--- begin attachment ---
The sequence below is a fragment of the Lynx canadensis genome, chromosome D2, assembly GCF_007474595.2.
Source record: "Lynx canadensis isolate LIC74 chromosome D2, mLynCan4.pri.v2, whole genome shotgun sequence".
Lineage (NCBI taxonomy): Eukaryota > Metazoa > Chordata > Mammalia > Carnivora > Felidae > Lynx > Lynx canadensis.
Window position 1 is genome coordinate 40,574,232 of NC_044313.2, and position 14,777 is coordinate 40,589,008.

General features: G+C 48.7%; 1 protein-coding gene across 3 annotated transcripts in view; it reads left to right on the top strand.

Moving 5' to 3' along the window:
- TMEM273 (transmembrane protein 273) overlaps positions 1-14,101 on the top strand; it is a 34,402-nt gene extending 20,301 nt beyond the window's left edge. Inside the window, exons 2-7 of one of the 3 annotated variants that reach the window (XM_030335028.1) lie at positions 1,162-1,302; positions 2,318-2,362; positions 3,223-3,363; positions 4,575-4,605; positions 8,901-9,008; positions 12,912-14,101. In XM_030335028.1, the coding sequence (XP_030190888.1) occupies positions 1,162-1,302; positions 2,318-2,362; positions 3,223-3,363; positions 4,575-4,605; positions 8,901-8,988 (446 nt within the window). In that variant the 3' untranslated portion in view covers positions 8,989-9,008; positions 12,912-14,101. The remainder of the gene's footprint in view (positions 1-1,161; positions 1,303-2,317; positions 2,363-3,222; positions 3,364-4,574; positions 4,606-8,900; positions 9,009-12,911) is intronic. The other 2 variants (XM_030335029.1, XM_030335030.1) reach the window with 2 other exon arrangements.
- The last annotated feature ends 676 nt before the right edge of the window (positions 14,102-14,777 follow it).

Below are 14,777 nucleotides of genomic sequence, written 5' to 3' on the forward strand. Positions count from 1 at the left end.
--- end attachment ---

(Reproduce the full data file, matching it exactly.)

The sequence below is a fragment of the Lynx canadensis genome, chromosome D2, assembly GCF_007474595.2.
Source record: "Lynx canadensis isolate LIC74 chromosome D2, mLynCan4.pri.v2, whole genome shotgun sequence".
Lineage (NCBI taxonomy): Eukaryota > Metazoa > Chordata > Mammalia > Carnivora > Felidae > Lynx > Lynx canadensis.
Window position 1 is genome coordinate 40,574,232 of NC_044313.2, and position 14,777 is coordinate 40,589,008.

General features: G+C 48.7%; 1 protein-coding gene across 3 annotated transcripts in view; it reads left to right on the top strand.

Moving 5' to 3' along the window:
- TMEM273 (transmembrane protein 273) overlaps positions 1-14,101 on the top strand; it is a 34,402-nt gene extending 20,301 nt beyond the window's left edge. Inside the window, exons 2-7 of one of the 3 annotated variants that reach the window (XM_030335028.1) lie at positions 1,162-1,302; positions 2,318-2,362; positions 3,223-3,363; positions 4,575-4,605; positions 8,901-9,008; positions 12,912-14,101. In XM_030335028.1, the coding sequence (XP_030190888.1) occupies positions 1,162-1,302; positions 2,318-2,362; positions 3,223-3,363; positions 4,575-4,605; positions 8,901-8,988 (446 nt within the window). In that variant the 3' untranslated portion in view covers positions 8,989-9,008; positions 12,912-14,101. The remainder of the gene's footprint in view (positions 1-1,161; positions 1,303-2,317; positions 2,363-3,222; positions 3,364-4,574; positions 4,606-8,900; positions 9,009-12,911) is intronic. The other 2 variants (XM_030335029.1, XM_030335030.1) reach the window with 2 other exon arrangements.
- The last annotated feature ends 676 nt before the right edge of the window (positions 14,102-14,777 follow it).

Below are 14,777 nucleotides of genomic sequence, written 5' to 3' on the forward strand. Positions count from 1 at the left end.